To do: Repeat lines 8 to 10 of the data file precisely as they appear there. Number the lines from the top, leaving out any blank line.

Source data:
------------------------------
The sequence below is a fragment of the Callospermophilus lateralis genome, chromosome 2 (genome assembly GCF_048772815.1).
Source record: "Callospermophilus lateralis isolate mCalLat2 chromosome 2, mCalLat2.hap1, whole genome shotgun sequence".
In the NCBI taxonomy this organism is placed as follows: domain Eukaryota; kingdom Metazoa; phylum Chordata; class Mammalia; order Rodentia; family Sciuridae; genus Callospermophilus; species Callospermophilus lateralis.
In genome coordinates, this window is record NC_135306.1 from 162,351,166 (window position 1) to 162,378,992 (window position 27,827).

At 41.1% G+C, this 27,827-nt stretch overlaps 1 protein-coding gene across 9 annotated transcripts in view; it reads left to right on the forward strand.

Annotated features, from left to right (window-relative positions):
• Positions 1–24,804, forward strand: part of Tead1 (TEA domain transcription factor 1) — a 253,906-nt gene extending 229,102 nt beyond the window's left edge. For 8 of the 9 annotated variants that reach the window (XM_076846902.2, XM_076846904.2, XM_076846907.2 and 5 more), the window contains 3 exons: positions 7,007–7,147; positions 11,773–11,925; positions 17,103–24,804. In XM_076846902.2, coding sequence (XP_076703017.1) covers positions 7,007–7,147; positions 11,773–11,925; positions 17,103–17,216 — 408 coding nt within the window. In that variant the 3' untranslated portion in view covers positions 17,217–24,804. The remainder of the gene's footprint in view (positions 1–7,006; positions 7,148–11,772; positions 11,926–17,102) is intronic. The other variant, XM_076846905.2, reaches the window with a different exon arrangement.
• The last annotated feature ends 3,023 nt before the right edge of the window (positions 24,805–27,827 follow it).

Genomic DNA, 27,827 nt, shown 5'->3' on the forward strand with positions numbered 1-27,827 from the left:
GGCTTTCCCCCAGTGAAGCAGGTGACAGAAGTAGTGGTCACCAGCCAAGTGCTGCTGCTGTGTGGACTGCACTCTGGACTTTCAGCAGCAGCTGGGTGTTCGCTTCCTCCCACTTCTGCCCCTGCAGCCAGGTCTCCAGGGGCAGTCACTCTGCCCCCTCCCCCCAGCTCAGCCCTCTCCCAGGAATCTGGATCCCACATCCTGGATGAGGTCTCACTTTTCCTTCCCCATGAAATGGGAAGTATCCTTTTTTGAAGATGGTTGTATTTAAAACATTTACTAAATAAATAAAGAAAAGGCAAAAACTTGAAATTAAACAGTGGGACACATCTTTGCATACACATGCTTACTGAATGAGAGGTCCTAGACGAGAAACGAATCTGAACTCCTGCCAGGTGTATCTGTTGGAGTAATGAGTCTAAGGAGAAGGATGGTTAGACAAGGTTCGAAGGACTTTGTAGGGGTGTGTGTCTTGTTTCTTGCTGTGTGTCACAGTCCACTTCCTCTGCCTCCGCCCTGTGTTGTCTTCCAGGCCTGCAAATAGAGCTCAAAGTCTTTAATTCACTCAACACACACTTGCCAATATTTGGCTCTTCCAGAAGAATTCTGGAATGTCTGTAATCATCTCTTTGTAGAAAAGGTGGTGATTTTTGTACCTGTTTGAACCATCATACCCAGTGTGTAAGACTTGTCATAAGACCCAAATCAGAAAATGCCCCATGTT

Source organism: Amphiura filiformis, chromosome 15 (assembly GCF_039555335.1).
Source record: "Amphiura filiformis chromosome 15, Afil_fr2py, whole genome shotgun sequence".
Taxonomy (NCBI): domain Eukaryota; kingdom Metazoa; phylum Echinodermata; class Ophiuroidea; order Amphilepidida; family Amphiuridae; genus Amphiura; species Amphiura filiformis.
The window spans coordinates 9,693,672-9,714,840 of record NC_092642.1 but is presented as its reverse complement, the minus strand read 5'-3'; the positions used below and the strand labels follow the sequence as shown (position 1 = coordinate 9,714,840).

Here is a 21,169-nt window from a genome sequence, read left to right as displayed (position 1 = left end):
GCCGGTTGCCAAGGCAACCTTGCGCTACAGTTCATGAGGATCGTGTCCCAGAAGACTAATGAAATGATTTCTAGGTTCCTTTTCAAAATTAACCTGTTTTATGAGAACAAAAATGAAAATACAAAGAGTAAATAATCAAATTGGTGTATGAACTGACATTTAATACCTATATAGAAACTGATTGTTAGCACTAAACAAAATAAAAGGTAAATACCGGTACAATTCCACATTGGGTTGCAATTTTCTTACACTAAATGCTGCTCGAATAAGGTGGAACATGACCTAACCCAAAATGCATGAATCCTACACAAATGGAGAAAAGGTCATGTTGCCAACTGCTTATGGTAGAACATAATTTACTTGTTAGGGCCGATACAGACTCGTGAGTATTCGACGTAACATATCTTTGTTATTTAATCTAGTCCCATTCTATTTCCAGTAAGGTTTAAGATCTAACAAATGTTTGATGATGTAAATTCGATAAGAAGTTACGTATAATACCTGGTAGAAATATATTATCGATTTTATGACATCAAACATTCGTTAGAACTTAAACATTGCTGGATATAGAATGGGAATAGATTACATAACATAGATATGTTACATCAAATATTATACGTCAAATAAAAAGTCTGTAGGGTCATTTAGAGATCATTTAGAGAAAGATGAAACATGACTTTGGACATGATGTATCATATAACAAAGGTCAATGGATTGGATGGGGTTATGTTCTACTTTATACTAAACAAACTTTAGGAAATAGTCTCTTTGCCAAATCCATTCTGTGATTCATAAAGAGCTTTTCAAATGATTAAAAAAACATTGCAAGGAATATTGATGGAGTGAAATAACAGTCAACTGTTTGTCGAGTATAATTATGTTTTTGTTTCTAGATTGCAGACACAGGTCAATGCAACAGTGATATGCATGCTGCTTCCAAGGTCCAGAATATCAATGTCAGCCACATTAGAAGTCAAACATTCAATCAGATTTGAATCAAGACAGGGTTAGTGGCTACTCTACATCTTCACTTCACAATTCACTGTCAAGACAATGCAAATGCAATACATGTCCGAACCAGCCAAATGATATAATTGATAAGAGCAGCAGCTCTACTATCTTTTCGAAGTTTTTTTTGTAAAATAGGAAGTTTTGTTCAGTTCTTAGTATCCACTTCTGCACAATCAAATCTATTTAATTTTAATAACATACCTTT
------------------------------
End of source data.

• The last annotated feature ends 3,023 nt before the right edge of the window (positions 24,805–27,827 follow it).

Genomic DNA, 27,827 nt, shown 5'->3' on the forward strand with positions numbered 1-27,827 from the left:
GGCTTTCCCCCAGTGAAGCAGGTGACAGAAGTAGTGGTCACCAGCCAAGTGCTGCTGCTGTGTGGACTGCACTCTGGACTTTCAGCAGCAGCTGGGTGTTCGCTTCCTCCCACTTCTGCCCCTGCAGCCAGGTCTCCAGGGGCAGTCACTCTGCCCCCTCCCCCCAGCTCAGCCCTCTCCCAGGAATCTGGATCCCACATCCTGGATGAGGTCTCACTTTTCCTTCCCCATGAAATGGGAAGTATCCTTTTTTGAAGATGGTTGTATTTAAAACATTTACTAAATAAATAAAGAAAAGGCAAAAACTTGAAATTAAACAGTGGGACACATCTTTGCATACACATGCTTACTGAATGAGAGGTCCTAGACGAGAAACGAATCTGAACTCCTGCCAGGTGTATCTGTTGGAGTAATGAGTCTAAGGAGAAGGATGGTTAGACAAGGTTCGAAGGACTTTGTAGGGGTGTGTGTCTTGTTTCTTGCTGTGTGTCACAGTCCACTTCCTCTGCCTCCGCCCTGTGTTGTCTTCCAGGCCTGCAAATAGAGCTCAAAGTCTTTAATTCACTCAACACACACTTGCCAATATTTGGCTCTTCCAGAAGAATTCTGGAATGTCTGTAATCATCTCTTTGTAGAAAAGGTGGTGATTTTTGTACCTGTTTGAACCATCATACCCAGTGTGTAAGACTTGTCATAAGACCCAAATCAGAAAATGCCCCATGTT